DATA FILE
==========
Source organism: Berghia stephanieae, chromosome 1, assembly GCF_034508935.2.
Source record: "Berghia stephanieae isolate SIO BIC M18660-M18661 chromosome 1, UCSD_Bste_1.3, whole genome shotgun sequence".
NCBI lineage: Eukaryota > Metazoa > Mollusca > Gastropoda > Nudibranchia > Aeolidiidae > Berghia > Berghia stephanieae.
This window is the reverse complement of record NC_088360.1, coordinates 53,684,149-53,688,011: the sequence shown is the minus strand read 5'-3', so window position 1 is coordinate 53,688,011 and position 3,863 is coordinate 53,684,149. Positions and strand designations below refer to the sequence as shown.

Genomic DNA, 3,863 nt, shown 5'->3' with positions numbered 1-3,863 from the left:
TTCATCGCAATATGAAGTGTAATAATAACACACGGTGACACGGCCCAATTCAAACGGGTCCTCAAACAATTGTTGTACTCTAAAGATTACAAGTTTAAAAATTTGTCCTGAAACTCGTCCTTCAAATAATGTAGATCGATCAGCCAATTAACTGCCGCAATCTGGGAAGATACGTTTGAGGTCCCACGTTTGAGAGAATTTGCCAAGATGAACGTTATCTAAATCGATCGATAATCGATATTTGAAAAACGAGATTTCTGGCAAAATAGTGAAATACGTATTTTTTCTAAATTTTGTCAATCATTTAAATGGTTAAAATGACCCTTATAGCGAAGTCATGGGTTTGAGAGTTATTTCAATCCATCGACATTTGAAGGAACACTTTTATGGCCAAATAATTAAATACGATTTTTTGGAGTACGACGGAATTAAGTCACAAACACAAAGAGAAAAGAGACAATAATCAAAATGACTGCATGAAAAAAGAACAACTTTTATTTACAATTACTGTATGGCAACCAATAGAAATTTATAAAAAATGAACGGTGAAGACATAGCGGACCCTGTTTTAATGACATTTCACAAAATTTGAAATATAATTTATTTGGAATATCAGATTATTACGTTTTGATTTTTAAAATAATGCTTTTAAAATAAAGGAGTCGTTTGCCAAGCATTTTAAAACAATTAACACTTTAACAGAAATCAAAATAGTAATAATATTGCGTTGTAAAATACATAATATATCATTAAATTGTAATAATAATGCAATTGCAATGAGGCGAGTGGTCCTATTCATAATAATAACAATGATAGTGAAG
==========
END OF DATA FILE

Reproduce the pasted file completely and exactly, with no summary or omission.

Source organism: Berghia stephanieae, chromosome 1, assembly GCF_034508935.2.
Source record: "Berghia stephanieae isolate SIO BIC M18660-M18661 chromosome 1, UCSD_Bste_1.3, whole genome shotgun sequence".
NCBI lineage: Eukaryota > Metazoa > Mollusca > Gastropoda > Nudibranchia > Aeolidiidae > Berghia > Berghia stephanieae.
This window is the reverse complement of record NC_088360.1, coordinates 53,684,149-53,688,011: the sequence shown is the minus strand read 5'-3', so window position 1 is coordinate 53,688,011 and position 3,863 is coordinate 53,684,149. Positions and strand designations below refer to the sequence as shown.

Genomic DNA, 3,863 nt, shown 5'->3' with positions numbered 1-3,863 from the left:
TTCATCGCAATATGAAGTGTAATAATAACACACGGTGACACGGCCCAATTCAAACGGGTCCTCAAACAATTGTTGTACTCTAAAGATTACAAGTTTAAAAATTTGTCCTGAAACTCGTCCTTCAAATAATGTAGATCGATCAGCCAATTAACTGCCGCAATCTGGGAAGATACGTTTGAGGTCCCACGTTTGAGAGAATTTGCCAAGATGAACGTTATCTAAATCGATCGATAATCGATATTTGAAAAACGAGATTTCTGGCAAAATAGTGAAATACGTATTTTTTCTAAATTTTGTCAATCATTTAAATGGTTAAAATGACCCTTATAGCGAAGTCATGGGTTTGAGAGTTATTTCAATCCATCGACATTTGAAGGAACACTTTTATGGCCAAATAATTAAATACGATTTTTTGGAGTACGACGGAATTAAGTCACAAACACAAAGAGAAAAGAGACAATAATCAAAATGACTGCATGAAAAAAGAACAACTTTTATTTACAATTACTGTATGGCAACCAATAGAAATTTATAAAAAATGAACGGTGAAGACATAGCGGACCCTGTTTTAATGACATTTCACAAAATTTGAAATATAATTTATTTGGAATATCAGATTATTACGTTTTGATTTTTAAAATAATGCTTTTAAAATAAAGGAGTCGTTTGCCAAGCATTTTAAAACAATTAACACTTTAACAGAAATCAAAATAGTAATAATATTGCGTTGTAAAATACATAATATATCATTAAATTGTAATAATAATGCAATTGCAATGAGGCGAGTGGTCCTATTCATAATAATAACAATGATAGTGAAG